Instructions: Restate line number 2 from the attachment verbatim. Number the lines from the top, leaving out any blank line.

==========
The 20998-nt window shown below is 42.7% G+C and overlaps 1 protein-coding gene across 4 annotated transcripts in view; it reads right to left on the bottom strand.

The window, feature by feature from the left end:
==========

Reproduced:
The window, feature by feature from the left end: